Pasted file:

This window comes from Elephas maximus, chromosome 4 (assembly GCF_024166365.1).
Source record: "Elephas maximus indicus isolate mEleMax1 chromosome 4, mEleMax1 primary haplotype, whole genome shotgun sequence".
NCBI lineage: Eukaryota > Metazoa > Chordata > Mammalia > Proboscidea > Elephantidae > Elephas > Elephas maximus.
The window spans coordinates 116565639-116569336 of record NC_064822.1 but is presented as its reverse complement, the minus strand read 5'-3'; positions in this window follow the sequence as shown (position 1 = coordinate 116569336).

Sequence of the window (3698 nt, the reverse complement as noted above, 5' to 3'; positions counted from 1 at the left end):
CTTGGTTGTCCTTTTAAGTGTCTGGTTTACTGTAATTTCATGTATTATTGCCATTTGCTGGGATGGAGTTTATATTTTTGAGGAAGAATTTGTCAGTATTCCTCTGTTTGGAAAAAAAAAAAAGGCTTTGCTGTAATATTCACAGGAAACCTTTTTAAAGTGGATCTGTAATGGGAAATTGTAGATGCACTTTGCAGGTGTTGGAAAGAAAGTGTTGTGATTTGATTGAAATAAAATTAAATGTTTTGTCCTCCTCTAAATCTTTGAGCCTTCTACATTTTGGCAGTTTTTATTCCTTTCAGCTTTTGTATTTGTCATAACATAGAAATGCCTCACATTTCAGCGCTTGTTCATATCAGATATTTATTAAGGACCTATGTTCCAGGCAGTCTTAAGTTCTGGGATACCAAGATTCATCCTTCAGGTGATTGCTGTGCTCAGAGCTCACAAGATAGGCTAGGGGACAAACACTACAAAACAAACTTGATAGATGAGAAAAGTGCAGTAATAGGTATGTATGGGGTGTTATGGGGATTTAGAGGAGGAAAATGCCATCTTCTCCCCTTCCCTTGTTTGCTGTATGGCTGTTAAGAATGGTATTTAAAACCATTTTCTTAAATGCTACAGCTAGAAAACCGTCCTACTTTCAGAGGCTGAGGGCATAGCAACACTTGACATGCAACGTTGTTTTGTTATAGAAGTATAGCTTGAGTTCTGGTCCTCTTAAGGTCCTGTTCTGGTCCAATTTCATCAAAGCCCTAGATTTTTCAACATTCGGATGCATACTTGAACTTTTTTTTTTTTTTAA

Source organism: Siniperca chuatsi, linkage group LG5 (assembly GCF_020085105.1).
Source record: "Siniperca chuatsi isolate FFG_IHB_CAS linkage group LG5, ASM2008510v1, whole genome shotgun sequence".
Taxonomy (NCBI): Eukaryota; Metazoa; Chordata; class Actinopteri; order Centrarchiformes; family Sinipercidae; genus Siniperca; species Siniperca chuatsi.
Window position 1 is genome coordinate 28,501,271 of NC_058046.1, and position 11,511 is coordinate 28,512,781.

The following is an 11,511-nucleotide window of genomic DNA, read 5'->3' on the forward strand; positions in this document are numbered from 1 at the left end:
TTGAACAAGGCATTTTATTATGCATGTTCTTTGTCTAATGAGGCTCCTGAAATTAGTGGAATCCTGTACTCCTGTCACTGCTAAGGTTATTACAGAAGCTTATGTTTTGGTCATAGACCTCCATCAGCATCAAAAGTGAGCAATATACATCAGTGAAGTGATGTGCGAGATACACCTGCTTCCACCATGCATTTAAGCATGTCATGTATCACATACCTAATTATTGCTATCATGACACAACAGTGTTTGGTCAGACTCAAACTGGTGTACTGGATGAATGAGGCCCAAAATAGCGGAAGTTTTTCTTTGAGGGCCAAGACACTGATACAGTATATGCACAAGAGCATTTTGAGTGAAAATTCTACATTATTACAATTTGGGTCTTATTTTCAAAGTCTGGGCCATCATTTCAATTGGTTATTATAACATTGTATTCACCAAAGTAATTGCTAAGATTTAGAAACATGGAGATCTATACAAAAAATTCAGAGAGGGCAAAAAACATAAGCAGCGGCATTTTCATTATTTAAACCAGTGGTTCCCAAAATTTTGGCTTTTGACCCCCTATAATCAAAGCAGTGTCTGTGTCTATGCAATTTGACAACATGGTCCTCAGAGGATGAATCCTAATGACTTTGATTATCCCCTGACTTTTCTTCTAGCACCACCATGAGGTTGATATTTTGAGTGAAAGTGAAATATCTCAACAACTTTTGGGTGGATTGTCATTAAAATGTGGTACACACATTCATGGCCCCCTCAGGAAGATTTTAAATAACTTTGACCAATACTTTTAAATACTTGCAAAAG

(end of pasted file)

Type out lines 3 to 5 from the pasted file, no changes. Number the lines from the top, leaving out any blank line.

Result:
NCBI lineage: Eukaryota > Metazoa > Chordata > Mammalia > Proboscidea > Elephantidae > Elephas > Elephas maximus.
The window spans coordinates 116565639-116569336 of record NC_064822.1 but is presented as its reverse complement, the minus strand read 5'-3'; positions in this window follow the sequence as shown (position 1 = coordinate 116569336).

Sequence of the window (3698 nt, the reverse complement as noted above, 5' to 3'; positions counted from 1 at the left end):